The cost of living is reaching even children’s pocket money now


he cost of living crisis has even taken a bite out of children’s piggy banks, with almost a third of parents cutting back on what they give their offspring each week.

According to the annual pocket money survey published by Halifax Bank, a third of parents (32%) have changed the amount they put in their children’s piggy banks each week from £6.48 in 2021 at £4.99 this year.

However, it’s not all bad news for Britain’s youngsters, with research also finding that although parents have reduced their spending money, they are willing to make lifestyle changes to keep children’s spending smooth.

Half (50%) of UK parents say they would sacrifice spending on their own hobbies, such as going to the pub or eating out; or forgoing personal items, including makeup and designer items (45%) to ensure they always supplement their children’s funds. Two in five (41%) also said they would stop spending on their own hobbies or spend less on weekly groceries at the supermarket (25%).

Despite this, more than a third of parents (32%) expect their children to do more activities at home to earn their pocket money this year.

Emma Abrahams, savings manager in Halifax, said: “As household costs continue to rise, some parents are having to make tough choices to adapt to the conditions they face – whether it’s reducing the family grocery bill, making an appointment you lover or that highly sought-after personal purchase in stores.

“Our research reveals that parents are actually protecting their children’s money during this time, with many sacrificing spending rather than cutting spending money.”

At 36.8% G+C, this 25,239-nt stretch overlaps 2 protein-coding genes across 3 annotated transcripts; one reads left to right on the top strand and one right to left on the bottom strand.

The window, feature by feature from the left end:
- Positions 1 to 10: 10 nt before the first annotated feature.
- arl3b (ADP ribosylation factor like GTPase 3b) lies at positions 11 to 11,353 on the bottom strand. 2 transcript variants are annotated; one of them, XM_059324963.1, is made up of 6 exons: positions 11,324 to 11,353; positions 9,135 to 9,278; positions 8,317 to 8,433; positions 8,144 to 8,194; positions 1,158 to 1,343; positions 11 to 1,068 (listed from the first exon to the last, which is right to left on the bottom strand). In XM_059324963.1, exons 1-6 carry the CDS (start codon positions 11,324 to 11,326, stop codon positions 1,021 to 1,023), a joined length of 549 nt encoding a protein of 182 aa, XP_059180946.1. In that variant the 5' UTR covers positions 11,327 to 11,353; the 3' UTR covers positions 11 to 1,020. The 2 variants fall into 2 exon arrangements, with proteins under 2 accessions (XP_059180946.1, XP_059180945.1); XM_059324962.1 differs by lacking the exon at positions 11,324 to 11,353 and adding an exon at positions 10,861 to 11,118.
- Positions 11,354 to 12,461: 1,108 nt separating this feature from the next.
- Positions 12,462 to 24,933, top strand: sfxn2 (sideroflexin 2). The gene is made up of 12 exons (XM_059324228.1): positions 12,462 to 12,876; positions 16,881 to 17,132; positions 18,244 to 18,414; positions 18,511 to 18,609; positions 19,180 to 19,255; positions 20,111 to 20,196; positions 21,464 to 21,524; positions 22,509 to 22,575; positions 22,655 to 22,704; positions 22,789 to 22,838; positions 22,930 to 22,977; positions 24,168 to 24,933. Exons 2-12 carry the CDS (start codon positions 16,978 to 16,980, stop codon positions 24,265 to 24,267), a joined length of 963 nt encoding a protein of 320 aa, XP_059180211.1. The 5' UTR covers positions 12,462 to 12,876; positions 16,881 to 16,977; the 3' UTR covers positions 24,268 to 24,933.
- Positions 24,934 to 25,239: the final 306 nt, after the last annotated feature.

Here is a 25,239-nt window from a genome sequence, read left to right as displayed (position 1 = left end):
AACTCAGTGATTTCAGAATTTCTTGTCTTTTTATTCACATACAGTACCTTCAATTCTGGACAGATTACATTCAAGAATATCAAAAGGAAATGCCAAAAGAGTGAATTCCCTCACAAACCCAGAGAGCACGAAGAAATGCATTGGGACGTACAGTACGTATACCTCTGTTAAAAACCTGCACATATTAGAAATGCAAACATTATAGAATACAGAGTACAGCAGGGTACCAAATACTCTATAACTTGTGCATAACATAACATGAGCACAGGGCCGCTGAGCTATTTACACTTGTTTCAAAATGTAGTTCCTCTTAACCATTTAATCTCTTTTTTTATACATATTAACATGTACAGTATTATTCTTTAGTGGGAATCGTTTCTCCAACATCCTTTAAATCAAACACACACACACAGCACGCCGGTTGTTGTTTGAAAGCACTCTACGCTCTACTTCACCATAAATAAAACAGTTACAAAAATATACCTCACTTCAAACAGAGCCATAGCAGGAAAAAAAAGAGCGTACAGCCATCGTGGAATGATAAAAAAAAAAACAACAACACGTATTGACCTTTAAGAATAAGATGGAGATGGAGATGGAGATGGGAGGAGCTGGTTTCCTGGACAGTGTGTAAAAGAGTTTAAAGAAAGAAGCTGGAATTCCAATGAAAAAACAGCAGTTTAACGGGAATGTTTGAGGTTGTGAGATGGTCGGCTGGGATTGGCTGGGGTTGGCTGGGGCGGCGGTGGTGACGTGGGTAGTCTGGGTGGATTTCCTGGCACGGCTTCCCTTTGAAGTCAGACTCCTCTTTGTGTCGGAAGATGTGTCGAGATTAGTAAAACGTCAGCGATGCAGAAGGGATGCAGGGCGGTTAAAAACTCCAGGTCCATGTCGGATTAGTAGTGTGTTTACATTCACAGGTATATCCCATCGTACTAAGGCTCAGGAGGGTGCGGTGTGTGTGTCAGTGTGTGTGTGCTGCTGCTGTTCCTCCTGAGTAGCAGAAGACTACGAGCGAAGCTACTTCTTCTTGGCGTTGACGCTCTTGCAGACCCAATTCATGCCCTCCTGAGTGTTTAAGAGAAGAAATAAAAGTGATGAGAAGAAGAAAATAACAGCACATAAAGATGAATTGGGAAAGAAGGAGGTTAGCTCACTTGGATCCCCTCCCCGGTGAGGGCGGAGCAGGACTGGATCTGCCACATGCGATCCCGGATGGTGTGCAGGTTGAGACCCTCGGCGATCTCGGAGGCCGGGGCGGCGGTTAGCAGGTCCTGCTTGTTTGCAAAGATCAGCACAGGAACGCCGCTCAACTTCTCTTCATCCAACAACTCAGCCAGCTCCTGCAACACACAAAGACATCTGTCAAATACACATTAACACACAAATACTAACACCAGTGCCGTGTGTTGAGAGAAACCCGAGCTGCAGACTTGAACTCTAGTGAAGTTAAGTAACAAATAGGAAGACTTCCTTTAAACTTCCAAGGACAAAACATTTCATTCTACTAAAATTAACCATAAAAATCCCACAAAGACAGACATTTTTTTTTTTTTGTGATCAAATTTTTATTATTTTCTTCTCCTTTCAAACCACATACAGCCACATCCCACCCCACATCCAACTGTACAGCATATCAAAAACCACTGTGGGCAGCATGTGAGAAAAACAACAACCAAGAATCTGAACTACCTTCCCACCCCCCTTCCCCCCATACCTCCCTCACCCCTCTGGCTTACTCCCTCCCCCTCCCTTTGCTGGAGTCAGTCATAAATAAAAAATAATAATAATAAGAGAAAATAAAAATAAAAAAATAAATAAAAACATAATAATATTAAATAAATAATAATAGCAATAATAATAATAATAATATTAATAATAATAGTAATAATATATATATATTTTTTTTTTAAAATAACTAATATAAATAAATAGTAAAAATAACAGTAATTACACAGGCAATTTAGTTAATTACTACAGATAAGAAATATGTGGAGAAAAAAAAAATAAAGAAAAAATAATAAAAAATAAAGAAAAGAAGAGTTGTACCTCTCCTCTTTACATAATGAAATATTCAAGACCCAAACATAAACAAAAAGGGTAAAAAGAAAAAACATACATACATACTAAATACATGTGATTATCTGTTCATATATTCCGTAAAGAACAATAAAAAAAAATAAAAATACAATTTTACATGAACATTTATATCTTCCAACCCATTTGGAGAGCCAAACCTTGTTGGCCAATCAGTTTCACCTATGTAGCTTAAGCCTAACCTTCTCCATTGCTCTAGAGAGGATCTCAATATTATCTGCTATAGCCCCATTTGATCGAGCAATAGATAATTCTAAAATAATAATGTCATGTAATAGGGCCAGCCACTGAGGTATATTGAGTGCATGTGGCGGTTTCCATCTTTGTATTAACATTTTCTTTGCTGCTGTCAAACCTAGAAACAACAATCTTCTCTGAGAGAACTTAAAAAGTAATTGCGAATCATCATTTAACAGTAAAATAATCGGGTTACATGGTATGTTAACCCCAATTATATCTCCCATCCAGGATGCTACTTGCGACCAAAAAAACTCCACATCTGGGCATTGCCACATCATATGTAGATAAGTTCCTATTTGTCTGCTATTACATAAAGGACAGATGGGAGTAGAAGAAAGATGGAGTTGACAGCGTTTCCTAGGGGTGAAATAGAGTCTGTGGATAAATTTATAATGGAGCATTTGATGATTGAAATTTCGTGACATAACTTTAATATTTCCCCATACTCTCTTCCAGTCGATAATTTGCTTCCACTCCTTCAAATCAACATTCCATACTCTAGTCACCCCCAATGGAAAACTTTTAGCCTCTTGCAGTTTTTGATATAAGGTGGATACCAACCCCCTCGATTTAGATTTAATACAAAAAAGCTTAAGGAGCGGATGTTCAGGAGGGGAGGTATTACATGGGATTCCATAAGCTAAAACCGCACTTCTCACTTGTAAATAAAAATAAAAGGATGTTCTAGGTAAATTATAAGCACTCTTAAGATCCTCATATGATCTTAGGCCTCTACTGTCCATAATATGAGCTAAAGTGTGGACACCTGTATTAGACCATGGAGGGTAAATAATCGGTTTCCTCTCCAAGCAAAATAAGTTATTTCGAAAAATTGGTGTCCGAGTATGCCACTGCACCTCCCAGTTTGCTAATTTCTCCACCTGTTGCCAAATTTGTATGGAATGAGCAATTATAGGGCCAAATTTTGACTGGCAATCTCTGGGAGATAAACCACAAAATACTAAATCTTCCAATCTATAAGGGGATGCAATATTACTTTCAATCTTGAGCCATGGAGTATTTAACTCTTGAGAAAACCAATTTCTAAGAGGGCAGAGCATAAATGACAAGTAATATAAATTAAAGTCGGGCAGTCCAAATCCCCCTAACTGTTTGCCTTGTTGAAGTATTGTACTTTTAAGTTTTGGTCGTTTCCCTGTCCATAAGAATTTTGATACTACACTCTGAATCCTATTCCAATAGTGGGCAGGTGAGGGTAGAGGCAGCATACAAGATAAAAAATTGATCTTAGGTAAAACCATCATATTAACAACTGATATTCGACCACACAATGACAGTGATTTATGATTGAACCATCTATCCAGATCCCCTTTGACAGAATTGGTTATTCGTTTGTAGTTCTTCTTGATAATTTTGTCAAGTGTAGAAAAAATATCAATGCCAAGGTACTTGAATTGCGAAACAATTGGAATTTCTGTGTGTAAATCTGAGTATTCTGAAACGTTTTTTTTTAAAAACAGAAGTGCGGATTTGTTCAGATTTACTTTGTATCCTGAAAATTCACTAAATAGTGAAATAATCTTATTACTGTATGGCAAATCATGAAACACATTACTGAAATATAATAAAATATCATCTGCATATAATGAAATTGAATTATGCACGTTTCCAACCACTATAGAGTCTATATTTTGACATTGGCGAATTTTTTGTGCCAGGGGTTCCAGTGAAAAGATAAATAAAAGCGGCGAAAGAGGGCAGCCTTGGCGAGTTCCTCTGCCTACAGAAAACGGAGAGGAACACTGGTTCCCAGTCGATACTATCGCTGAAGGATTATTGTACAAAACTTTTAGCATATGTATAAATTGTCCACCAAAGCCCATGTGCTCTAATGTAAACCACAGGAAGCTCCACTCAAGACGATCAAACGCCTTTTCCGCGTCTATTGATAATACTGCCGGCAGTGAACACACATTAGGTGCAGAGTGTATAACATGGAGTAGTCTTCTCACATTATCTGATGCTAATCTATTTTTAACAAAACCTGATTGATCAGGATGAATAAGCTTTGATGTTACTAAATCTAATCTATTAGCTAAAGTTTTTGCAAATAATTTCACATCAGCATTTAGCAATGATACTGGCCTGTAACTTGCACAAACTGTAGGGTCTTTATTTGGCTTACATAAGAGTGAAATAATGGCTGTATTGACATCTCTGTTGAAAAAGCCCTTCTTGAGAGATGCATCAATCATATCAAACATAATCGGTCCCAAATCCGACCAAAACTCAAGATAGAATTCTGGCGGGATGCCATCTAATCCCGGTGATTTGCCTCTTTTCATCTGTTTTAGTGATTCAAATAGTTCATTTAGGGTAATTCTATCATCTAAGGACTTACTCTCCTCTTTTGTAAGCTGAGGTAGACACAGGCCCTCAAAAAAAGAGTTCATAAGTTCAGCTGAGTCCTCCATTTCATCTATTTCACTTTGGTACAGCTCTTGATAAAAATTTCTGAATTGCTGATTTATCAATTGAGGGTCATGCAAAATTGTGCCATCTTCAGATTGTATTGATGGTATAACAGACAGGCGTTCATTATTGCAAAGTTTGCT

While there’s less to spend on sweets this year, parents revealed what their children spend their pocket money on, with games and sweets coming out on top (39% each), followed by toys (30%), clothes (29%). , and hobbies, ie books (28%). Interestingly, only a fifth of parents (22%) say their children are most likely to save their pocket money, proving there is room for open conversations with children about the importance savings.

Chris Payne, who is a father of triplets and has an eldest son, is feeling the pinch and the effect it has had on his family’s life.

“Like others, we are feeling the brunt of rising costs, and that means changing our lifestyles to accommodate new ways of life – but we haven’t compromised our approach to giving money pocket,” he said.

Energy bills worry UK parents the most, with research from Halifax finding that 71% of parents surveyed are the most worried about such payments; and 55% with rising food and grocery prices. More than half (58%) of parents also say they have had to reduce their savings due to the rising cost of living.

Halifax has analyzed the economic climate of the past 35 years in relation to weekly pocket money allowances to determine its impact on what parents give their children.

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